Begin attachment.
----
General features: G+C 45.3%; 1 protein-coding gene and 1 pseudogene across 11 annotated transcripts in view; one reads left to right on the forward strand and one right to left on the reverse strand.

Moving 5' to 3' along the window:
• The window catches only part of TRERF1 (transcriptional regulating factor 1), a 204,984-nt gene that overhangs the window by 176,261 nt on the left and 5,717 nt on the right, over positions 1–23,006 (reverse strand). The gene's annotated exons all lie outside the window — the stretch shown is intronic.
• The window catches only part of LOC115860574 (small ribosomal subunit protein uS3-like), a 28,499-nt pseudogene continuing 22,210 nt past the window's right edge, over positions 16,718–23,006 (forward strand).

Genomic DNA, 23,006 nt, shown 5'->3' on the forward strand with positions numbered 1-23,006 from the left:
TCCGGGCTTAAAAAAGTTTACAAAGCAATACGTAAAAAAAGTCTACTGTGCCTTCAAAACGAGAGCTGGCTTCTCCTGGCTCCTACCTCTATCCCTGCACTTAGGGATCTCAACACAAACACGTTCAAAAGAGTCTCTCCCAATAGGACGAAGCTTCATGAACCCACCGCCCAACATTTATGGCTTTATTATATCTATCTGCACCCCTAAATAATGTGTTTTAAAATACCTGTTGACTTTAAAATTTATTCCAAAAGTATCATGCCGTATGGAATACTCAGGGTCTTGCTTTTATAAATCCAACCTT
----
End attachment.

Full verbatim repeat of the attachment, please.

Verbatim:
General features: G+C 45.3%; 1 protein-coding gene and 1 pseudogene across 11 annotated transcripts in view; one reads left to right on the forward strand and one right to left on the reverse strand.

Moving 5' to 3' along the window:
• The window catches only part of TRERF1 (transcriptional regulating factor 1), a 204,984-nt gene that overhangs the window by 176,261 nt on the left and 5,717 nt on the right, over positions 1–23,006 (reverse strand). The gene's annotated exons all lie outside the window — the stretch shown is intronic.
• The window catches only part of LOC115860574 (small ribosomal subunit protein uS3-like), a 28,499-nt pseudogene continuing 22,210 nt past the window's right edge, over positions 16,718–23,006 (forward strand).

Genomic DNA, 23,006 nt, shown 5'->3' on the forward strand with positions numbered 1-23,006 from the left:
TCCGGGCTTAAAAAAGTTTACAAAGCAATACGTAAAAAAAGTCTACTGTGCCTTCAAAACGAGAGCTGGCTTCTCCTGGCTCCTACCTCTATCCCTGCACTTAGGGATCTCAACACAAACACGTTCAAAAGAGTCTCTCCCAATAGGACGAAGCTTCATGAACCCACCGCCCAACATTTATGGCTTTATTATATCTATCTGCACCCCTAAATAATGTGTTTTAAAATACCTGTTGACTTTAAAATTTATTCCAAAAGTATCATGCCGTATGGAATACTCAGGGTCTTGCTTTTATAAATCCAACCTT